Thursday, May 4, 2017

The Linke-Hoffman R.ll Bomber

This was the final R-bomber of the Linke-Hoffman Company. The R.II was an approximately three-fold scale-up of a conventional single-engined biplane, with a conventional tractor biplane layout and a single propeller in the nose, the unusual design of the R.II only really becomes apparent once the crew provides a sense of scale.

Powered by a quartet of Mercedes D.IVa inline-six engines turning a single 22 foot tractor propeller, the largest single propeller ever used to propel any aircraft in aviation history. The quartet of Mercedes power plants were arranged in pairs in the central fuselage and drove the propeller through clutches, shafts and gearboxes. The engine arrangement allowed for inflight maintenance and the R.II could shut down up to two engines during flight.
Required a crew of six, with defensive guns placed in two dorsal and one ventral position.

The Linke-Hofmann R.II, probably the largest single propeller driven aircraft that will ever be built, had a wingspan of 135 feet, length of 76 feet and height of 23 feet. Gross weight of 26,460 pounds.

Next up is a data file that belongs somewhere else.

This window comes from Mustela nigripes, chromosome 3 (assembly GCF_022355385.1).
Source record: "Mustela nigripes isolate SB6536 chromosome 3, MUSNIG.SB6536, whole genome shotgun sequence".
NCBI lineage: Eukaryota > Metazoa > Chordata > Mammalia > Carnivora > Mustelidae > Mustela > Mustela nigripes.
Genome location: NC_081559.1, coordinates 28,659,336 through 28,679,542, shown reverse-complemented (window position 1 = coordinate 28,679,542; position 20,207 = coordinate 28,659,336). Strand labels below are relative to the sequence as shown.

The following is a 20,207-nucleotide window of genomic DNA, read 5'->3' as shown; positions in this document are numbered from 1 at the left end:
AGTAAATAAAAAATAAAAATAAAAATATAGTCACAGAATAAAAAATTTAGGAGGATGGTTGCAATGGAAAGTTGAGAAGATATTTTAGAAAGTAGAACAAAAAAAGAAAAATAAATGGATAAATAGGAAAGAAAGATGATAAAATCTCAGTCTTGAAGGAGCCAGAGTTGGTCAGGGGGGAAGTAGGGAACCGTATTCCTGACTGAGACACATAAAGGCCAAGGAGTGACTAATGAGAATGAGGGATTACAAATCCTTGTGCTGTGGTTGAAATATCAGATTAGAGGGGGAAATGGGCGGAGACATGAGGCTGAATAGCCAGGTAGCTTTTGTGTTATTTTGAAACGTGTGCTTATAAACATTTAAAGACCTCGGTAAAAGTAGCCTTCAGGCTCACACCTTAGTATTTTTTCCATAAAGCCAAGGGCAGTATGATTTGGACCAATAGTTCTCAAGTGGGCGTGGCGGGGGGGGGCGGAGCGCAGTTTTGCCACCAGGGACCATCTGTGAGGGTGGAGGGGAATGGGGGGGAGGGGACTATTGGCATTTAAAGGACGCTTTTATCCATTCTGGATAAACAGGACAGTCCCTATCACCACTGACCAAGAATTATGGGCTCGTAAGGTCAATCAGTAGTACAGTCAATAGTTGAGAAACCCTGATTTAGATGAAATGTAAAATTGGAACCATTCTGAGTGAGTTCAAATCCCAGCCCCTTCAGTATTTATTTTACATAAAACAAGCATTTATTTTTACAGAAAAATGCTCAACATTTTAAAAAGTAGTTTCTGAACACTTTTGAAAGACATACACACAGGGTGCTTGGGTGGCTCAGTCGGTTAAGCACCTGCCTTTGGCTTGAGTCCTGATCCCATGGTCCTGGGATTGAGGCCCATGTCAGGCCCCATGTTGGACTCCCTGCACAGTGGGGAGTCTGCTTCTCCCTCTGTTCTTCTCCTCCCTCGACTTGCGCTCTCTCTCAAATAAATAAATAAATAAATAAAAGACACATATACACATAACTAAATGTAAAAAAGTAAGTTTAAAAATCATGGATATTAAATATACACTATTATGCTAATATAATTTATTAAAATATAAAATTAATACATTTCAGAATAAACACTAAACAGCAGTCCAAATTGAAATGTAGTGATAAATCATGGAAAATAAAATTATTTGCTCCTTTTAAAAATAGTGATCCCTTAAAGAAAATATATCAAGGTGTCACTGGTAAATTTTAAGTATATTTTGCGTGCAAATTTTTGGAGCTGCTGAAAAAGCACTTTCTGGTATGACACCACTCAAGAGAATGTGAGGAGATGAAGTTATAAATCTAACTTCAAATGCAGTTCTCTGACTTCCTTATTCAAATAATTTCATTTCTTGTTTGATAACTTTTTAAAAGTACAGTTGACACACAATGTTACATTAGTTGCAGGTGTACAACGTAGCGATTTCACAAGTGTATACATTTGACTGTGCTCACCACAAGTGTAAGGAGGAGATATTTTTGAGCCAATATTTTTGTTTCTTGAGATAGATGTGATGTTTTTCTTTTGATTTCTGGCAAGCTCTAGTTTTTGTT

The airframe was constructed largely of wood, with plywood covering the forward fuselage and a steel-tube v-strut chassis main undercarriage with two wheels and a tail-skid at the aft end of the fuselage.

Unfortunately, the R.II wouldn’t fly before the end of the war. Only in 1919 did it make its first flight, demonstrating a standard endurance of 7 hours and estimated maximum endurance of 30 hours. “It was said to be an eerie, weird experience to fly in it - the propeller was geared down to 545 rpm”.

Linke-Hofmann hoped to salvage their work in the aftermath of the Armistice by turning the R.II into a 12 passenger airliner, but the conditions of the Versailles treaty put an end to the project.

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